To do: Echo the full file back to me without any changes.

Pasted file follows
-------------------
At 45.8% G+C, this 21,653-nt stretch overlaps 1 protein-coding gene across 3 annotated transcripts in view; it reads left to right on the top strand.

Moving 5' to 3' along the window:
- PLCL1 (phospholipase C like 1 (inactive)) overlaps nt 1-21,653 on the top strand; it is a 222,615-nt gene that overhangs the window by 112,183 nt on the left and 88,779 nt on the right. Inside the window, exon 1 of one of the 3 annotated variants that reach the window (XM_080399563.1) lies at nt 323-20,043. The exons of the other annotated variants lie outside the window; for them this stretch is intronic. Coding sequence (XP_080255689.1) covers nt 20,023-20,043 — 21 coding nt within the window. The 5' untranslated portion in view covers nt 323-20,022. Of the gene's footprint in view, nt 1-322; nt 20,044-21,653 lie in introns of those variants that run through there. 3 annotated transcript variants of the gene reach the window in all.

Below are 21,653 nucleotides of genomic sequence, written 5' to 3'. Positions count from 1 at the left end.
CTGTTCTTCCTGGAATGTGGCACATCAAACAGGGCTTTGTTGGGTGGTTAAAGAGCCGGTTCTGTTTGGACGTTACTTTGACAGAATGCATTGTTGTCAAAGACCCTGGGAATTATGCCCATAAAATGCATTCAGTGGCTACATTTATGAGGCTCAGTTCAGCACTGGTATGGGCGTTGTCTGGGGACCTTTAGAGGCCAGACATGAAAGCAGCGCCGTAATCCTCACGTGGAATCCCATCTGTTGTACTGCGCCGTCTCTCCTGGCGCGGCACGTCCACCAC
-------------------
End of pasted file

At 45.8% G+C, this 21,653-nt stretch overlaps 1 protein-coding gene across 3 annotated transcripts in view; it reads left to right on the top strand.

Moving 5' to 3' along the window:
- PLCL1 (phospholipase C like 1 (inactive)) overlaps nt 1-21,653 on the top strand; it is a 222,615-nt gene that overhangs the window by 112,183 nt on the left and 88,779 nt on the right. Inside the window, exon 1 of one of the 3 annotated variants that reach the window (XM_080399563.1) lies at nt 323-20,043. The exons of the other annotated variants lie outside the window; for them this stretch is intronic. Coding sequence (XP_080255689.1) covers nt 20,023-20,043 — 21 coding nt within the window. The 5' untranslated portion in view covers nt 323-20,022. Of the gene's footprint in view, nt 1-322; nt 20,044-21,653 lie in introns of those variants that run through there. 3 annotated transcript variants of the gene reach the window in all.

Below are 21,653 nucleotides of genomic sequence, written 5' to 3'. Positions count from 1 at the left end.
CTGTTCTTCCTGGAATGTGGCACATCAAACAGGGCTTTGTTGGGTGGTTAAAGAGCCGGTTCTGTTTGGACGTTACTTTGACAGAATGCATTGTTGTCAAAGACCCTGGGAATTATGCCCATAAAATGCATTCAGTGGCTACATTTATGAGGCTCAGTTCAGCACTGGTATGGGCGTTGTCTGGGGACCTTTAGAGGCCAGACATGAAAGCAGCGCCGTAATCCTCACGTGGAATCCCATCTGTTGTACTGCGCCGTCTCTCCTGGCGCGGCACGTCCACCAC